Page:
How to Say Hello in Igbo: Formal and Informal Ways

Welcome to this comprehensive guide on how to say hello in Igbo, one of Nigeria’s most widely spoken languages. Whether you want to greet someone formally or informally, we’ll cover it all! Igbo, also known as “Asụsụ Ìgbò,” is spoken by millions of people in southeastern Nigeria and beyond. So, let’s dive into the various ways to say hello in Igbo!

1. Saying Hello Formally:

1. Nnọ (Hello)

If you’re looking for a simple and formal way to greet someone in Igbo, “nnọ” is the perfect choice. It is used in various contexts and is commonly understood by all Igbo speakers. When pronounced, stress the “n” sound at the beginning, making it “n-no” with a slight pause between the two syllables.

2. Kedu (How are you?)

Another common formal greeting is “kedu.” It literally means “how are you?” and is an excellent way to start a conversation with someone you respect or hold in high regard. When using “kedu,” be prepared for the other person to respond with how they are feeling or what they are currently doing.

3. Kachifo (Good day)

“Kachifo” is a more formal way of greeting someone, roughly translating to “good day.” It’s commonly used during the daytime and conveys a sense of well-wishing. This greeting is particularly useful when addressing elders or individuals in positions of authority.

2. Saying Hello Informally:

1. Nnoo (Hey)

If you’re looking for a casual and friendly way to greet someone in Igbo, “nnoo” is the perfect choice. It’s the equivalent of saying “hey” in English and conveys a relaxed and informal tone. This greeting can be used among friends, peers, or in informal settings.

2. Kedu ka i mere? (Howdy?)

For a more lively and informal greeting, “kedu ka i mere?” is a great option. This phrase is more colloquial and expresses familiarity and warmth. It is often used among friends or when addressing people of similar age groups.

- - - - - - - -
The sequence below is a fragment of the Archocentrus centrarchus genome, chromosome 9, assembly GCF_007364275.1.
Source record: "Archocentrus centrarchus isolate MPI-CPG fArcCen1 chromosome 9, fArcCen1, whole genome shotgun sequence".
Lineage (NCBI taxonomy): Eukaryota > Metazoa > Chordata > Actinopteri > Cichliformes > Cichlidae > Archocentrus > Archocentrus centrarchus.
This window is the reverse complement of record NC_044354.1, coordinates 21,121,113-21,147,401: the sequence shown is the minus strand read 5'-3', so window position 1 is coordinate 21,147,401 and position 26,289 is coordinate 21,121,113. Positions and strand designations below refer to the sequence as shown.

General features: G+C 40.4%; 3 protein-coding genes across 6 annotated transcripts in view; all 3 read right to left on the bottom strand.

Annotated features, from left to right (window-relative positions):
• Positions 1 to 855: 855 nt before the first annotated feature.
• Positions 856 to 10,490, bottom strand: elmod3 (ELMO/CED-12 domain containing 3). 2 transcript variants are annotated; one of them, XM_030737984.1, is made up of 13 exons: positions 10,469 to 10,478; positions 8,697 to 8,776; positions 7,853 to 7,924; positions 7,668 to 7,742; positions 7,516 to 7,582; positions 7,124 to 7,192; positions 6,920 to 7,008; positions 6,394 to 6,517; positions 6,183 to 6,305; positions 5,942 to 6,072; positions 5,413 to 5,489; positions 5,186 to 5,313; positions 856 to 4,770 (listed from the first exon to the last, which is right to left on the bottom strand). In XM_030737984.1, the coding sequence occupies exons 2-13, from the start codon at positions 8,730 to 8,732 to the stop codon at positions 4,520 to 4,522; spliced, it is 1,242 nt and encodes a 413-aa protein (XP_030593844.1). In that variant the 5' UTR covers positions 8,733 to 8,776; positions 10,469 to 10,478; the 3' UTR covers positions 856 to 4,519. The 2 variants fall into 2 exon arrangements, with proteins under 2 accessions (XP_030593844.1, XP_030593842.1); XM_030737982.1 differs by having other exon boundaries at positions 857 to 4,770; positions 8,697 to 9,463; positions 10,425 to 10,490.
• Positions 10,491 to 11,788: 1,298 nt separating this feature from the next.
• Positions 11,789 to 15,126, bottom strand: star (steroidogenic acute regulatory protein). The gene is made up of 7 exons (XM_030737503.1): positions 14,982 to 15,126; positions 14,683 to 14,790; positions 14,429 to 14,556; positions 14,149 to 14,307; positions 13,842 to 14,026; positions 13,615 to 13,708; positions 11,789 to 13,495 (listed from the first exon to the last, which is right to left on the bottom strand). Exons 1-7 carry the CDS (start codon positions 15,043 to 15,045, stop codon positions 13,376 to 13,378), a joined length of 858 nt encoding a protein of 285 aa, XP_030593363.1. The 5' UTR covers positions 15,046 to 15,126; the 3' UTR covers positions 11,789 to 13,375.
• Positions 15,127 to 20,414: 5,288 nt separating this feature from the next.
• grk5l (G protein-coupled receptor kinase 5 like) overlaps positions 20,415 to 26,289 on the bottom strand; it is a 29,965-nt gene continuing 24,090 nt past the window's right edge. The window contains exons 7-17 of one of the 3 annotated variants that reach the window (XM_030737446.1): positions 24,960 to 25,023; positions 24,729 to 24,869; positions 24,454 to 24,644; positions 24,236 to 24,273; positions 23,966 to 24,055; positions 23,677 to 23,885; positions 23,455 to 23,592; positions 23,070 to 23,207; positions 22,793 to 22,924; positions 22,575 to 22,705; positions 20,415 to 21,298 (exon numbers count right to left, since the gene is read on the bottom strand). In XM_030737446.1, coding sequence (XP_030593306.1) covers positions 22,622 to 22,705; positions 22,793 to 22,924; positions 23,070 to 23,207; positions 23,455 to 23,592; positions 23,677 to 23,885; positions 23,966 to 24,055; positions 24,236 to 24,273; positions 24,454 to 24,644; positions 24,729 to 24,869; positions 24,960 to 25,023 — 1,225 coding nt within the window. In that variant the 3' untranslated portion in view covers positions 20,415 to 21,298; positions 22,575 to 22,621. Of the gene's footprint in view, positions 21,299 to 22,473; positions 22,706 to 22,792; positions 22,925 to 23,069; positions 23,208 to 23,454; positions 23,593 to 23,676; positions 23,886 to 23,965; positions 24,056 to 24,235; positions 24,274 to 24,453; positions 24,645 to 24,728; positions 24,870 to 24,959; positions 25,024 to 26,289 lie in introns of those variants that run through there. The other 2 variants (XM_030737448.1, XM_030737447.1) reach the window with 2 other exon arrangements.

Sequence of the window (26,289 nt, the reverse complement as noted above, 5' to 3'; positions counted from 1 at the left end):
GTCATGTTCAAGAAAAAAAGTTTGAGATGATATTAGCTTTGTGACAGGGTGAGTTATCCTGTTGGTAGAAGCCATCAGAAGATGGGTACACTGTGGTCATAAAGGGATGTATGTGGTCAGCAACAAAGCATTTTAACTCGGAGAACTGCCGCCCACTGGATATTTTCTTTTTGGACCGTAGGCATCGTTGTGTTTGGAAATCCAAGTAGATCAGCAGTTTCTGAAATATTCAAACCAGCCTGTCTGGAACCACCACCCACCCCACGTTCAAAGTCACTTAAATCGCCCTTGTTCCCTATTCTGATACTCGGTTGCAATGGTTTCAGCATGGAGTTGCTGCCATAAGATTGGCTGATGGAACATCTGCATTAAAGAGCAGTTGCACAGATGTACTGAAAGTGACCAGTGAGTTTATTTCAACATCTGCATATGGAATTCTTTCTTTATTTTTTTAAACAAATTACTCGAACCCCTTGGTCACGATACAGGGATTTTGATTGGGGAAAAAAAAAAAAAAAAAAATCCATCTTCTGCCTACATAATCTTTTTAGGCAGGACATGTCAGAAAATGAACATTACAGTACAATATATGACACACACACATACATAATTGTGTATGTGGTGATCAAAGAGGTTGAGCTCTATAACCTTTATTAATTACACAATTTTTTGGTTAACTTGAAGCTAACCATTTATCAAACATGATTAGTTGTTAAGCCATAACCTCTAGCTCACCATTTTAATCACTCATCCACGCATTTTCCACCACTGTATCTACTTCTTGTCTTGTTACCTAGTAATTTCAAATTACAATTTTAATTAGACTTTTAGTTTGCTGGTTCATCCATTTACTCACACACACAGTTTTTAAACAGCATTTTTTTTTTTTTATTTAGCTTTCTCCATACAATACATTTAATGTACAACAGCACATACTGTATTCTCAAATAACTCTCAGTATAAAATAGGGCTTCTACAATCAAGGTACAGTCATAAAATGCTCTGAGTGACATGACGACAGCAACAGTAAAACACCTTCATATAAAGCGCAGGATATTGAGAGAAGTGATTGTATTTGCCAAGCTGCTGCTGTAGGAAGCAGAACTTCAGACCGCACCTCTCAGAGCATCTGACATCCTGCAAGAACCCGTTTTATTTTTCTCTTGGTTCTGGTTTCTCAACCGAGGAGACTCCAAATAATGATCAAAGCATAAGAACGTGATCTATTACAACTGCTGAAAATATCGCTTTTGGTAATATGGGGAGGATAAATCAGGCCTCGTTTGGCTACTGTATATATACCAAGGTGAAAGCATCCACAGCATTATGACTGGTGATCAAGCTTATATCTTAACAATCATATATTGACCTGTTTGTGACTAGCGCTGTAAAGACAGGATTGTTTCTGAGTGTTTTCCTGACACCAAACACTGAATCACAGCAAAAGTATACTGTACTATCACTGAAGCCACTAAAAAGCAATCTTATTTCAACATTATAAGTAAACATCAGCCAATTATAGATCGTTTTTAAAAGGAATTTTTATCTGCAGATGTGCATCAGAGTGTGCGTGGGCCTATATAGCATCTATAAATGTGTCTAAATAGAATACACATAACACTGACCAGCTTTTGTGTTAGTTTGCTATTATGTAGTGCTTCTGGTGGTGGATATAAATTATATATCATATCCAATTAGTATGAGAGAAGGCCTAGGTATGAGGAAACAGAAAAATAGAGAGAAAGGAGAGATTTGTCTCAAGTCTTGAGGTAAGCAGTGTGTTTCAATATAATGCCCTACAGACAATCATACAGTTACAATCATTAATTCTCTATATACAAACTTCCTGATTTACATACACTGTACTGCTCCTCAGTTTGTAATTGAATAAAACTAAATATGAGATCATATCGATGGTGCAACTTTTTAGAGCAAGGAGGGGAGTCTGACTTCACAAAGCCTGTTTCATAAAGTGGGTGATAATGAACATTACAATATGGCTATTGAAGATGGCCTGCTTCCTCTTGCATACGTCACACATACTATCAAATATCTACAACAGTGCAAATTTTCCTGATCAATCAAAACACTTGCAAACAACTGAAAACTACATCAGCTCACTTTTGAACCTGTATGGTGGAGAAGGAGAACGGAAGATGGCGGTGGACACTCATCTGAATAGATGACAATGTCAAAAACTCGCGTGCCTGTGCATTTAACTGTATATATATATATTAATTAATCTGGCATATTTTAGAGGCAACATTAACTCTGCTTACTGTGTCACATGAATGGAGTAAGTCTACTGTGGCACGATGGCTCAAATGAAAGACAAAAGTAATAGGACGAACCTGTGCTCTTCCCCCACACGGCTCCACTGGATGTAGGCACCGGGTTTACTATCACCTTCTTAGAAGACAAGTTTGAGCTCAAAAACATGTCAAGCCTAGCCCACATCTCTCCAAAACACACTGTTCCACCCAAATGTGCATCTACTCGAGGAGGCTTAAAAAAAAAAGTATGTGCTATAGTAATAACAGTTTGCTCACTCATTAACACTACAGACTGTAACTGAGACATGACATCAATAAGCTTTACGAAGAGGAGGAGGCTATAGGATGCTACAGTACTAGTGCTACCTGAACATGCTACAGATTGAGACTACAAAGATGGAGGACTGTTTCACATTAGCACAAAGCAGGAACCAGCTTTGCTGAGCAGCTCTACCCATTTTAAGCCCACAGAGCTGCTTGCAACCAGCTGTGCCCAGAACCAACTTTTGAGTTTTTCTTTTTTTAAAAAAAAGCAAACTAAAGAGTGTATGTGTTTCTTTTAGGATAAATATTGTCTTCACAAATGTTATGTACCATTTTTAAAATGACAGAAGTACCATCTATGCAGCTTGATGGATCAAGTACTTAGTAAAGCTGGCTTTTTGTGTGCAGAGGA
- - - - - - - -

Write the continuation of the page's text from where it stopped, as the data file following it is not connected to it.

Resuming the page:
3. Ojọọ (Morning)

“Ojọọ” means “morning” in Igbo and is used as a simple and informal greeting. It’s a versatile greeting that can be used at any time during the morning hours. When saying “ojọọ,” you’ll likely receive a similar response, such as “ojọọ oma” (good morning).

Tips for Greeting in Igbo:

TIP 1: Igbo culture highly values respect and politeness. When greeting someone, it’s always better to err on the side of caution and be more formal, especially when addressing elders, authority figures, or people you’ve just met.

TIP 2: Pay attention to non-verbal cues such as handshakes, nods, and gestures when exchanging greetings. This will further enhance your communication and show that you are culturally sensitive.

TIP 3: Don’t be afraid to ask friends or native Igbo speakers for guidance on pronunciation or to provide additional variations of greetings, as regional variations may exist.


Here are a few examples to help you visualize the greetings:

  • Formal: Person A: Nnọ! (Hello!) Person B: Nnọ! I mesịa. (Hello! I am fine.)
  • Informal: Person A: Nnoo! (Hey!) Person B: Nnoo! Ọ dị mma. (Hey! It’s good.)

Remember, greetings are just the beginning of building connections and expressing goodwill in any language. So, practice these greetings with enthusiasm, and before you know it, you’ll be engaging in delightful conversations with Igbo speakers!

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